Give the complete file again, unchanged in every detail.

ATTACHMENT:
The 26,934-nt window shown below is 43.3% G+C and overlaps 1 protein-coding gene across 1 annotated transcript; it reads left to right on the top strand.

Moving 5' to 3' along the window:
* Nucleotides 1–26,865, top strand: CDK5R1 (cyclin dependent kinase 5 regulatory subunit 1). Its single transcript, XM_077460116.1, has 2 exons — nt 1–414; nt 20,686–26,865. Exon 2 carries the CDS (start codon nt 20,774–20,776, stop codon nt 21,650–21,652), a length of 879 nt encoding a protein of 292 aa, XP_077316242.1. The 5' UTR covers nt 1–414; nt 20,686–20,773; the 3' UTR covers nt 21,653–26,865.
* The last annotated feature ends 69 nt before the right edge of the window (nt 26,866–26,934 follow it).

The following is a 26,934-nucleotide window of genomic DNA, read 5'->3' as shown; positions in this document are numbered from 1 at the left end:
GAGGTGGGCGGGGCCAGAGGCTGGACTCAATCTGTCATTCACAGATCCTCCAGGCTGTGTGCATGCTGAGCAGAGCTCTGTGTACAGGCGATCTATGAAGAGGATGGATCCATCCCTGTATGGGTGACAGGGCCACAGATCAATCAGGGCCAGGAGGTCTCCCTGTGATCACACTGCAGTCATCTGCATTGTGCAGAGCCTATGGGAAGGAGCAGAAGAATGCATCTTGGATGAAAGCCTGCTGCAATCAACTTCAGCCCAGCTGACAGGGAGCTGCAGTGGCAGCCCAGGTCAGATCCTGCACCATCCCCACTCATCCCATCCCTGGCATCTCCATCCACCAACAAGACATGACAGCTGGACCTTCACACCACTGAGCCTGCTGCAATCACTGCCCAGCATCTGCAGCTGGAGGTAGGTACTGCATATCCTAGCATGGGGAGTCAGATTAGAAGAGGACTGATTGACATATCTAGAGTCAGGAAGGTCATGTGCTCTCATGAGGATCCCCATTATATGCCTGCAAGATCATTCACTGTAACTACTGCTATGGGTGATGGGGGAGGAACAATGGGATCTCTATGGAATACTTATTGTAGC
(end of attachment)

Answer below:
The 26,934-nt window shown below is 43.3% G+C and overlaps 1 protein-coding gene across 1 annotated transcript; it reads left to right on the top strand.

Moving 5' to 3' along the window:
* Nucleotides 1–26,865, top strand: CDK5R1 (cyclin dependent kinase 5 regulatory subunit 1). Its single transcript, XM_077460116.1, has 2 exons — nt 1–414; nt 20,686–26,865. Exon 2 carries the CDS (start codon nt 20,774–20,776, stop codon nt 21,650–21,652), a length of 879 nt encoding a protein of 292 aa, XP_077316242.1. The 5' UTR covers nt 1–414; nt 20,686–20,773; the 3' UTR covers nt 21,653–26,865.
* The last annotated feature ends 69 nt before the right edge of the window (nt 26,866–26,934 follow it).

The following is a 26,934-nucleotide window of genomic DNA, read 5'->3' as shown; positions in this document are numbered from 1 at the left end:
GAGGTGGGCGGGGCCAGAGGCTGGACTCAATCTGTCATTCACAGATCCTCCAGGCTGTGTGCATGCTGAGCAGAGCTCTGTGTACAGGCGATCTATGAAGAGGATGGATCCATCCCTGTATGGGTGACAGGGCCACAGATCAATCAGGGCCAGGAGGTCTCCCTGTGATCACACTGCAGTCATCTGCATTGTGCAGAGCCTATGGGAAGGAGCAGAAGAATGCATCTTGGATGAAAGCCTGCTGCAATCAACTTCAGCCCAGCTGACAGGGAGCTGCAGTGGCAGCCCAGGTCAGATCCTGCACCATCCCCACTCATCCCATCCCTGGCATCTCCATCCACCAACAAGACATGACAGCTGGACCTTCACACCACTGAGCCTGCTGCAATCACTGCCCAGCATCTGCAGCTGGAGGTAGGTACTGCATATCCTAGCATGGGGAGTCAGATTAGAAGAGGACTGATTGACATATCTAGAGTCAGGAAGGTCATGTGCTCTCATGAGGATCCCCATTATATGCCTGCAAGATCATTCACTGTAACTACTGCTATGGGTGATGGGGGAGGAACAATGGGATCTCTATGGAATACTTATTGTAGC